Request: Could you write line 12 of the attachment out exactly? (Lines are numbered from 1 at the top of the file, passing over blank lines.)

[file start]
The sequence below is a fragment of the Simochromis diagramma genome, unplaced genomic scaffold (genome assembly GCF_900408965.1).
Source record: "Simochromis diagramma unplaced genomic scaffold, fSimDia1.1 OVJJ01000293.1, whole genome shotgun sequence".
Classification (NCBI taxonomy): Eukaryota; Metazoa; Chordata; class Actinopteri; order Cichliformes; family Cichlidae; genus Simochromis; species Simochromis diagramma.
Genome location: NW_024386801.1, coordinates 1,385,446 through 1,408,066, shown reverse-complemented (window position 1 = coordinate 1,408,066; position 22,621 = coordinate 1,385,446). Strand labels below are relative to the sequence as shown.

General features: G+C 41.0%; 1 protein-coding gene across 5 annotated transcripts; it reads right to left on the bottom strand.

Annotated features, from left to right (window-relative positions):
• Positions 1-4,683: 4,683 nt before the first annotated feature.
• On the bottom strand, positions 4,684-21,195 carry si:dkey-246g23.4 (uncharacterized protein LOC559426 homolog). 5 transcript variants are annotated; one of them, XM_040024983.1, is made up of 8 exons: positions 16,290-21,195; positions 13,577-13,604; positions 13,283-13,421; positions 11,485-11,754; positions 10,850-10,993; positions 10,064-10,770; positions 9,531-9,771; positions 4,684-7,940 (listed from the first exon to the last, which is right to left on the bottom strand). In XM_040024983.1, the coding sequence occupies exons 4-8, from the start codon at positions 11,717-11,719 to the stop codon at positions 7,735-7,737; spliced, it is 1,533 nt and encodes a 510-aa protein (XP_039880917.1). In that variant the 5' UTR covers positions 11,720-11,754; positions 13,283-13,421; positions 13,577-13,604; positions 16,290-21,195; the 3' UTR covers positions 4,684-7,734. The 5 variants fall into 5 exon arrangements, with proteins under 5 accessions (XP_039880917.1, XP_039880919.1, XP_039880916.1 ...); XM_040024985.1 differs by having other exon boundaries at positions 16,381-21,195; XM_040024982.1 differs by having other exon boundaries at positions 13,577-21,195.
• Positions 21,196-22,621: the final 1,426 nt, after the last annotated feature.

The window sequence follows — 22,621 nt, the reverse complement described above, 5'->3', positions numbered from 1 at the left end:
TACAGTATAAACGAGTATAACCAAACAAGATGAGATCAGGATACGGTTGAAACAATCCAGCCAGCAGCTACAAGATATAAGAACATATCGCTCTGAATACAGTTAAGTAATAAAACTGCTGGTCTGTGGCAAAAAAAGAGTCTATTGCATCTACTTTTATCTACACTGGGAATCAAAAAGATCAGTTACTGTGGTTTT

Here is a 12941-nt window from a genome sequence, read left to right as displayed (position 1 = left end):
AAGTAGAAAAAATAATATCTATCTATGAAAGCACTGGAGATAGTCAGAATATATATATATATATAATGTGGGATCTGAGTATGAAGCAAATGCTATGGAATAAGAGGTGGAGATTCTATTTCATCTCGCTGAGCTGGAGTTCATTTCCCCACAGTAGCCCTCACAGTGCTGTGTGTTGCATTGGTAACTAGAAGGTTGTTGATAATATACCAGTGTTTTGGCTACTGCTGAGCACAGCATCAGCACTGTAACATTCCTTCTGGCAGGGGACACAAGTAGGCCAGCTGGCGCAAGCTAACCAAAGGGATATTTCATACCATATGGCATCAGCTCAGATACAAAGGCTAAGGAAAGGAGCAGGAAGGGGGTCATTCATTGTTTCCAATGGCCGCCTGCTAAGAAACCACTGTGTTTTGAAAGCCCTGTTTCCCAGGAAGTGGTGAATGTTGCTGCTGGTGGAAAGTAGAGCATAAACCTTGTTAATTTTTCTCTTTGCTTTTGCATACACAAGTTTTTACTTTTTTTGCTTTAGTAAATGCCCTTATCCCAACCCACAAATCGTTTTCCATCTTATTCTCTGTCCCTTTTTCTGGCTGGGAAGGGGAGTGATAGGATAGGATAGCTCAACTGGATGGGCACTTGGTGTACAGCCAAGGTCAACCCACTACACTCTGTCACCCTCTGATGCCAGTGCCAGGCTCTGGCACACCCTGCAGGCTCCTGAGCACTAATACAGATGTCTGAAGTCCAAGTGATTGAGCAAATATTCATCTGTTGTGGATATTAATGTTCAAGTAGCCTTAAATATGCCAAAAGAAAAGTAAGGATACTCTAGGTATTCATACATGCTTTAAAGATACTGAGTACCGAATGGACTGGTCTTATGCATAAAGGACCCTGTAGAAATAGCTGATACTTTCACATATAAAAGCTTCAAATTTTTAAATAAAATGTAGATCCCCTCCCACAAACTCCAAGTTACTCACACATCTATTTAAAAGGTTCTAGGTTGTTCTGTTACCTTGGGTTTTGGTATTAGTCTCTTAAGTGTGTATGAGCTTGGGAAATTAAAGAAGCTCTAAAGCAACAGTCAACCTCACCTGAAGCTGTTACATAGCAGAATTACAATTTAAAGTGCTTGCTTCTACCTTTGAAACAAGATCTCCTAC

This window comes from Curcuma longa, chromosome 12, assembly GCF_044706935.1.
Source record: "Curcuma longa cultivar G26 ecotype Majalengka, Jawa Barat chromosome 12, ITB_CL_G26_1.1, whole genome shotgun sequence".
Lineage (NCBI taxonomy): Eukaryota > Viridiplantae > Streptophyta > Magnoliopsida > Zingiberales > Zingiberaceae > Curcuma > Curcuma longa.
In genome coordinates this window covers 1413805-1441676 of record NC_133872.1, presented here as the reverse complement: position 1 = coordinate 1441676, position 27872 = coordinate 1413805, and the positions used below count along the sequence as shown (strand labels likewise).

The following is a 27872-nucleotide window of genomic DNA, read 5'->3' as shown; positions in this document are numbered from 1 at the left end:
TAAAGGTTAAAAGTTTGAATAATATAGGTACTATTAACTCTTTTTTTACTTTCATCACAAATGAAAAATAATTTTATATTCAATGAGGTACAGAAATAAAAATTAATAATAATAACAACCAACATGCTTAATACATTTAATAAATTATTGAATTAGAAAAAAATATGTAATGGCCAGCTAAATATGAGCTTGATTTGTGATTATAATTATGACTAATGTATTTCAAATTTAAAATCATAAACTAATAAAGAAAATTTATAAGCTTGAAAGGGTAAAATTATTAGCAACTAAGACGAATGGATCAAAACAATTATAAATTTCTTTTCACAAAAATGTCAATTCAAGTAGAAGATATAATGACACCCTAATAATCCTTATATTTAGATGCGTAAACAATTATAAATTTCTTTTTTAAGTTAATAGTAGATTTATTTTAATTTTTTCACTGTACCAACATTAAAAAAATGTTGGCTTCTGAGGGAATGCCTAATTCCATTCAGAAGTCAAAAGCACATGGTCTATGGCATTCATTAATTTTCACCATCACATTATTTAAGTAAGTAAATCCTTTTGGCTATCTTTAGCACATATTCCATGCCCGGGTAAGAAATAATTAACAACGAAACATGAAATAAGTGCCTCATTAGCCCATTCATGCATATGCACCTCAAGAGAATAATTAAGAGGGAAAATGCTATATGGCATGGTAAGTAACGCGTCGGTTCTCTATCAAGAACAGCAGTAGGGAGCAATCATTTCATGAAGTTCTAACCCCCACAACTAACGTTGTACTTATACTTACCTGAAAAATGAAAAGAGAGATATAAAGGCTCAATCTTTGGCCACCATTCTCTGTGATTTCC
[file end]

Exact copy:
Here is a 12941-nt window from a genome sequence, read left to right as displayed (position 1 = left end):